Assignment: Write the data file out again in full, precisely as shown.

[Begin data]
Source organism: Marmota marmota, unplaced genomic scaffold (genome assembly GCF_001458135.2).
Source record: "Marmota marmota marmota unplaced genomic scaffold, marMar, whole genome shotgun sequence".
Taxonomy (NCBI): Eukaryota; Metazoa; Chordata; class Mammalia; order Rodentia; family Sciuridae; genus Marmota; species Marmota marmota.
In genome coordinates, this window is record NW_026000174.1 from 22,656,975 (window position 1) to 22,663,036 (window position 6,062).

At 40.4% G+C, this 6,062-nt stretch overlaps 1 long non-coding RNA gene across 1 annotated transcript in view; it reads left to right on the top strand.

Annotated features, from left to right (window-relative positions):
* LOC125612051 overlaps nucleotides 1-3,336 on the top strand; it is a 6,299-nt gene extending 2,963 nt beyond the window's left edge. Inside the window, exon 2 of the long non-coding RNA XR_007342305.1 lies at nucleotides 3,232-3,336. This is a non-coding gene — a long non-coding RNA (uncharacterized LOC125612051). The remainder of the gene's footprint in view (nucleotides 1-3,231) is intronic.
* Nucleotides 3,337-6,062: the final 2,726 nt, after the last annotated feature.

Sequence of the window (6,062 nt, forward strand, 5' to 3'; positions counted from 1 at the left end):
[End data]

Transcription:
Source organism: Marmota marmota, unplaced genomic scaffold (genome assembly GCF_001458135.2).
Source record: "Marmota marmota marmota unplaced genomic scaffold, marMar, whole genome shotgun sequence".
Taxonomy (NCBI): Eukaryota; Metazoa; Chordata; class Mammalia; order Rodentia; family Sciuridae; genus Marmota; species Marmota marmota.
In genome coordinates, this window is record NW_026000174.1 from 22,656,975 (window position 1) to 22,663,036 (window position 6,062).

At 40.4% G+C, this 6,062-nt stretch overlaps 1 long non-coding RNA gene across 1 annotated transcript in view; it reads left to right on the top strand.

Annotated features, from left to right (window-relative positions):
* LOC125612051 overlaps nucleotides 1-3,336 on the top strand; it is a 6,299-nt gene extending 2,963 nt beyond the window's left edge. Inside the window, exon 2 of the long non-coding RNA XR_007342305.1 lies at nucleotides 3,232-3,336. This is a non-coding gene — a long non-coding RNA (uncharacterized LOC125612051). The remainder of the gene's footprint in view (nucleotides 1-3,231) is intronic.
* Nucleotides 3,337-6,062: the final 2,726 nt, after the last annotated feature.

Sequence of the window (6,062 nt, forward strand, 5' to 3'; positions counted from 1 at the left end):